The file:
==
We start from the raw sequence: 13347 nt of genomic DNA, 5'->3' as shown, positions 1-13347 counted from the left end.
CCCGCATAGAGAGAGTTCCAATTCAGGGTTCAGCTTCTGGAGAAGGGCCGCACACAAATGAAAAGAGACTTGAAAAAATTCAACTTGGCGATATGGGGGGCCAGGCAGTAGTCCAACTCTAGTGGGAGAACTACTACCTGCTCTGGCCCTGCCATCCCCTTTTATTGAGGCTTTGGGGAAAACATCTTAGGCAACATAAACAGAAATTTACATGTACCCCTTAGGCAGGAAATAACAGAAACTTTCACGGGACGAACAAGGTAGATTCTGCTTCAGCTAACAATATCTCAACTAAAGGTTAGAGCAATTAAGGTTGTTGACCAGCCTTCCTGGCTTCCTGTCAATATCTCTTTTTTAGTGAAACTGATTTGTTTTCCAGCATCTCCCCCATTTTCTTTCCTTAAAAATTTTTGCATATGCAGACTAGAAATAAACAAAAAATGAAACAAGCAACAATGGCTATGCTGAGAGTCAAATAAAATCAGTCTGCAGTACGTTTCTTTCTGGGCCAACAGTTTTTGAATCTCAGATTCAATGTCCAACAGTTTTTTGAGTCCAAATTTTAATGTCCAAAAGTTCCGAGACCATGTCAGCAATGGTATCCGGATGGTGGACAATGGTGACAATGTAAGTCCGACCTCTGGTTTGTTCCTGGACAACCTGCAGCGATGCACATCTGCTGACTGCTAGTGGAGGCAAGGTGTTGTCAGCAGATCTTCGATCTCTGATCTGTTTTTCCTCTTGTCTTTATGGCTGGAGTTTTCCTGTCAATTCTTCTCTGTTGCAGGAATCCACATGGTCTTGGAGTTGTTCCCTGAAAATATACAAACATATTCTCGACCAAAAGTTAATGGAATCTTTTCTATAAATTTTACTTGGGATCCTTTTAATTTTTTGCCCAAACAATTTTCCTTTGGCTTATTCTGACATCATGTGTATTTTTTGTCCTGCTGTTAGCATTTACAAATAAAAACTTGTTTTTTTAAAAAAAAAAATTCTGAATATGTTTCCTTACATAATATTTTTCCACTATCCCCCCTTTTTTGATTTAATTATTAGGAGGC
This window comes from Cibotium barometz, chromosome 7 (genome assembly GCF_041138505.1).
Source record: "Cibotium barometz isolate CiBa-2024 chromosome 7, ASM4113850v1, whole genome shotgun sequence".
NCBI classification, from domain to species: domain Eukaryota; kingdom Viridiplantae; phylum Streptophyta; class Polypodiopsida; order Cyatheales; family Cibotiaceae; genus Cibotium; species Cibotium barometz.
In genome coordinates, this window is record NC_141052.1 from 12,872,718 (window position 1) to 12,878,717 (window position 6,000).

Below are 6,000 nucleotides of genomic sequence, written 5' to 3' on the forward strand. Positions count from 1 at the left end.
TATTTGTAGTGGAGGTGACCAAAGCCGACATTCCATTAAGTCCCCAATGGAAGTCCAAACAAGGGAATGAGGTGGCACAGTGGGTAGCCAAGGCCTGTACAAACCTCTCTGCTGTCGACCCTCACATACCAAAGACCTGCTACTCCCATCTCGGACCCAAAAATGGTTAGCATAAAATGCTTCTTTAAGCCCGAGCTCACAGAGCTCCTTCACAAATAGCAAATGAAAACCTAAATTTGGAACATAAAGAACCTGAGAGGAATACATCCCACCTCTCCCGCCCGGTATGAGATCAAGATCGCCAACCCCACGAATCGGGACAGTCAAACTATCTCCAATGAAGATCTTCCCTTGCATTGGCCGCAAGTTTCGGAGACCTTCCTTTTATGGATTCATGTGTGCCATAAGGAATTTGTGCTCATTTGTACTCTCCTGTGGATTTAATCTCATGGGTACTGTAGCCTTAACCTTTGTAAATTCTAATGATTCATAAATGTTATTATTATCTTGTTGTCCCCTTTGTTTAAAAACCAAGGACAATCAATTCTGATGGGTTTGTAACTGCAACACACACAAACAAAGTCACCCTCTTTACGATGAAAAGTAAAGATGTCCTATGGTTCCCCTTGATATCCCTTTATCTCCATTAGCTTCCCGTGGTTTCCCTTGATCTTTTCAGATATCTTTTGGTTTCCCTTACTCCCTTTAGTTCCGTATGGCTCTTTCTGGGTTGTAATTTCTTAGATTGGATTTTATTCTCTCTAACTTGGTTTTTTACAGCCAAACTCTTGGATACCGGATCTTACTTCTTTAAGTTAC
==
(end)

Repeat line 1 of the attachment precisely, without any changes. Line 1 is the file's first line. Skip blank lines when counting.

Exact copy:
We start from the raw sequence: 13347 nt of genomic DNA, 5'->3' as shown, positions 1-13347 counted from the left end.